"Mother knows you're the caretaker for the Waltiri estate." Robert scooped vegetables onto his plate. He handed the casserole to Michael, who took a generous portion. Thanks to his upbringing - and a few months of deprivation - he had nothing against plain food.
"If we start talking now, we won't finish eating until midnight, and it will all be cold," Mrs. Dopso said. "So we will… um… skirt around the main topic and just fill our tummies. Then we'll… yes." She smiled and placed a modest forkful of casserole into her mouth as an example.
They exchanged only light pleasantries until the meal was finished. Michael felt slightly apprehensive. Mrs. Dopso and her son were being politely mysterious, and that bothered him; they behaved as if they were privy to knowledge that he might find useful.
Robert cleared the table and brought out a bottle of wine. Mrs. Dopso bit her lower lip as he held out the bottle for Michael's inspection.
The label was similar to that on the bottle he had found in the newly opened cellar. The double-shadowed sundial, the rose and the red grapes, the fraktur lettering.
"This is our last bottle. We thought we would open it tonight," Robert said. "Mr. Waltiri gave it as a gift to my father almost fifty years ago. You might have heard of the gentleman who provided it to Mr. Waltiri."
Michael raised an eyebrow.
"His name was David Clarkham. He was a friend of Mr. Waltiri's, although I gather they had a falling out before I was born."
"Yes, dear, a year or two before you were born," Mrs. Dopso reiterated.
"My father met Mr. Clarkham several times and was very impressed by him. Mr. Clarkham was a connoisseur of wine. He tended to talk about unusual vintages. German wines mostly. Many of them my father had never heard of, and he was himself quite a connoisseur."
"But all this," said Mrs. Dopso portentously, "is neither here nor there."
"No. Father last drank one of these bottles fifteen years ago, and judged it quite good, if unusual."
"Do you remember what he said?" Mrs. Dopso asked.
"Yes, 'A bit otherworldly, with a most unusual finish.'"
They seemed to expect a reaction from Michael. "I found several bottles like that today," he said.
"Good! Then this isn't the last. Notice there's no clue as to what kind of wine it is. Red, obviously - but what variety of grapes?"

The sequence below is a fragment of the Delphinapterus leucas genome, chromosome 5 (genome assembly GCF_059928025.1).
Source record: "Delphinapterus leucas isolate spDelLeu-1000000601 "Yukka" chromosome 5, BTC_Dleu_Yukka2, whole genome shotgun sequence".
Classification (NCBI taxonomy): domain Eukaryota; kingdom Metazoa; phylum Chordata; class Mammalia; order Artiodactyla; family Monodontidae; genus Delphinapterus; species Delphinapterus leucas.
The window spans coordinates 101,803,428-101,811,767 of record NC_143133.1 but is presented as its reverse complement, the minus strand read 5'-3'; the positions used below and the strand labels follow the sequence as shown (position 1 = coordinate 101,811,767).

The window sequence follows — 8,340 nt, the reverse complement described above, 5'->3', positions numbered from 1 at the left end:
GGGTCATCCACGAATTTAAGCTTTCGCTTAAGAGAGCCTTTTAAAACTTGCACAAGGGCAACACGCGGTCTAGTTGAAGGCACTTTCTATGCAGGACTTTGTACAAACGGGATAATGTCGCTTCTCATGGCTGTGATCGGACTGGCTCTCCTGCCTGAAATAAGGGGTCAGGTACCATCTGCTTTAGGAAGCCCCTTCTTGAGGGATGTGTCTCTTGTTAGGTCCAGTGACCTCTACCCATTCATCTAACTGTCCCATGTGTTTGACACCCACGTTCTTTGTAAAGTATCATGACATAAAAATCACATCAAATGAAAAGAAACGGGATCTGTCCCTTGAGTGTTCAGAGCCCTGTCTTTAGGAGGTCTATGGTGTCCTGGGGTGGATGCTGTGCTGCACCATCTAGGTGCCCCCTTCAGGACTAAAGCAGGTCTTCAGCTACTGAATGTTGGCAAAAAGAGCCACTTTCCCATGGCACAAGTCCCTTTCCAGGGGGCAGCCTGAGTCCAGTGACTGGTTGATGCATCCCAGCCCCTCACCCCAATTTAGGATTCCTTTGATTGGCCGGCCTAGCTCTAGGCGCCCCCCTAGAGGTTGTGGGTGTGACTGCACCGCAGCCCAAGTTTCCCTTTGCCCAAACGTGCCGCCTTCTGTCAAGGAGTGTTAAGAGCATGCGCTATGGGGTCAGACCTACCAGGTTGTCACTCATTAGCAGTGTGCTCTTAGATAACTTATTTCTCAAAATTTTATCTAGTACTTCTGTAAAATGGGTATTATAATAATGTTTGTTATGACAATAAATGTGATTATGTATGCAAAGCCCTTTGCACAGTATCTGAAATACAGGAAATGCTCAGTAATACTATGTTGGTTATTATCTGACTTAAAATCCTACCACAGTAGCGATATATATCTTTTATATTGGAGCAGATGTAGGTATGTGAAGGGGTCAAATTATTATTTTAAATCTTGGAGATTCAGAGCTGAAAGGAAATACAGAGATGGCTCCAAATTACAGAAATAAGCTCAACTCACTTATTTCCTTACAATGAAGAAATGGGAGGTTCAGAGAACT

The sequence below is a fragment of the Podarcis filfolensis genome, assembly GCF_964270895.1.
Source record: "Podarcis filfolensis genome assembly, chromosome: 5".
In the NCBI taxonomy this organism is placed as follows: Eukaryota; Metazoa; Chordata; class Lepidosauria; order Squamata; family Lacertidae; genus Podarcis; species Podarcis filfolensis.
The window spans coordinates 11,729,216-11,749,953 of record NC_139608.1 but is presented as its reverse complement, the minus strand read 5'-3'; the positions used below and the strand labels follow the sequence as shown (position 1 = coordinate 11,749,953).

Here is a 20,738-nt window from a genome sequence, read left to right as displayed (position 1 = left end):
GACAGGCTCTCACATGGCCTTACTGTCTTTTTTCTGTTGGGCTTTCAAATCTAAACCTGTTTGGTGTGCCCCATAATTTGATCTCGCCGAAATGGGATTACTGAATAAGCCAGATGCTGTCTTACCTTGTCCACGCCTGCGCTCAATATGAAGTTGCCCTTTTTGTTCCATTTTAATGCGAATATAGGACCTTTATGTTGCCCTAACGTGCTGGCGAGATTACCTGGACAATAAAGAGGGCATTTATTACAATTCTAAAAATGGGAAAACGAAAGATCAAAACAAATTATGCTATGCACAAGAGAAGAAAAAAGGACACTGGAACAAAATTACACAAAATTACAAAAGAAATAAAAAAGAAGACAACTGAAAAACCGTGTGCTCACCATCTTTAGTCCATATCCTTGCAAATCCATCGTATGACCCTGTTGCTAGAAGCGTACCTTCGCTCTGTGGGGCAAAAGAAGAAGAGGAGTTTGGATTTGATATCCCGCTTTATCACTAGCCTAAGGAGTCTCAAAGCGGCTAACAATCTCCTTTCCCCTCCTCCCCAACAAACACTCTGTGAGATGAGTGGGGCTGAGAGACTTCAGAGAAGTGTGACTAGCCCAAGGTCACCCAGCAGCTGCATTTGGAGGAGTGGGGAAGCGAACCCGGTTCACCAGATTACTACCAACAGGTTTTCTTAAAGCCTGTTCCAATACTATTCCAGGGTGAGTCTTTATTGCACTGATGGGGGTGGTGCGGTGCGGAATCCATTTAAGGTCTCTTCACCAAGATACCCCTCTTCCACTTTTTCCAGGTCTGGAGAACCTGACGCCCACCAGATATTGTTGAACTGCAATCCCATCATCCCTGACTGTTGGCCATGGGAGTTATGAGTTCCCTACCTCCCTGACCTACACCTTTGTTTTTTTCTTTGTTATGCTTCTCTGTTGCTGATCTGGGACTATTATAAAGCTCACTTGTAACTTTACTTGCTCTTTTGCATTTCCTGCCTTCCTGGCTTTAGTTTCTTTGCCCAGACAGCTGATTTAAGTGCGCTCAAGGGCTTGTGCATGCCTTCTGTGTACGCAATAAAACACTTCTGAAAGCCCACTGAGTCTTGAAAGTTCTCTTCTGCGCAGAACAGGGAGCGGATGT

Michael shook his head.
"What we're leading up to is that we're curious about that house. We've lived next to it for a very long time."
"One morning, very early," Mrs. Dopso said, her face almost radiant in the candlelight, "I got out of bed and looked over the cinderblock wall. It was foggy, and I wasn't sure I saw things properly. My husband was on a business trip, so I called out Robert - poor, sleepy child - to confirm or deny."
"I confirmed," Robert said. "1 was eight."
"The house was absolutely covered with birds," Mrs. Dopso said breathlessly. "Large dark birds with red breasts and wing-tips. Blackbirds and robins the size of crows."
"She means, with the characteristics of blackbirds and robins, but crow-sized."
"And sparrows. And other birds I recognized. They blanketed the roof, and they lined up along the wall. All silent."
"Hitchcock, you know," Robert said with a grin. "Scared the daylights out of me."
"And when the fog lifted, they were gone. But that's not all. Sometimes we'd see Mr. Waltiri and Golda - dear Golda - leave the house in their car, the predecessor of the one you drive now - funny-looking thing - and after they had gone, when the house must have been empty-"
"We'd hear somebody playing the piano," Robert said breathlessly, leaning forward.
"Playing it beautifully, just lovely music."
Robert uncorked the bottle and poured the wine into crystal glasses. Michael sipped the deep reddish-amber liquid. He had never tasted anything like it. It was totally outside his experience of wines, which admittedly was not broad. The aftertas
te was mellow and complex and lingered long moments after he had swallowed, succession upon succession of flavors discovering themselves on his tongue. The flavors stopped suddenly, leaving only a clean blankness. He took another sip. Mrs. Dopso closed her eyes and did the same.
"As wonderful as I remember it," she commented. "To my dear husband." They toasted the man whose name Michael did not know.
"I think perhaps the only person who was not aware that something was going on," Mrs. Dopso said, "was Golda. Arno protected her fiercely. Nothing would happen to dear Golda while he was around. But you know… after he departed, died, things became too much for her. A strain. She must have had some suspicions over the years. How could one not?" Mrs. Dopso sipped again and smiled beatifically. "We did not volunteer to tell her, because while we knew something was odd, we couldn't be sure… Other than the birds."
"Now that you're living there," Robert said, "what do you think?"
Michael stared into his glass and twirled the stem reflectively. "It seems pretty quiet now," he said.
"Do you play the piano?" Mrs. Dopso asked.
He shook his head.
"Somebody does," she said dramatically. "We've heard it after you've driven away. And the music is not quite so lovely now. It's angry, I would say. Robert?"
"Heavy-handed, skilled but… pounding," Robert said. "I'm not sure I'd call it angry. Powerful perhaps."
Despite himself, Michael shivered, and his arm-hairs stood on end. "I haven't heard music," he said, putting the glass down.
"It's so familiar to us," Mrs. Dopso said, "over all these years. We wondered if Mr. Waltiri - Arno - or perhaps even Golda - had a relative who stayed with them."
"An old hunchbacked cousin," Robert suggested with a hint of a grin.
"No," Michael said, smiling broadly. "I'm the only one living there." That much he could be sure of.
"Bring out the tape recorder, Robert," Mrs. Dopso instructed. Robert left the dining room and returned with an old Ampex reel-to-reel deck, the tape already looped and ready to play. He set it on an unused dining chair near the wall outlet and plugged it in. Then he turned it on and stood back.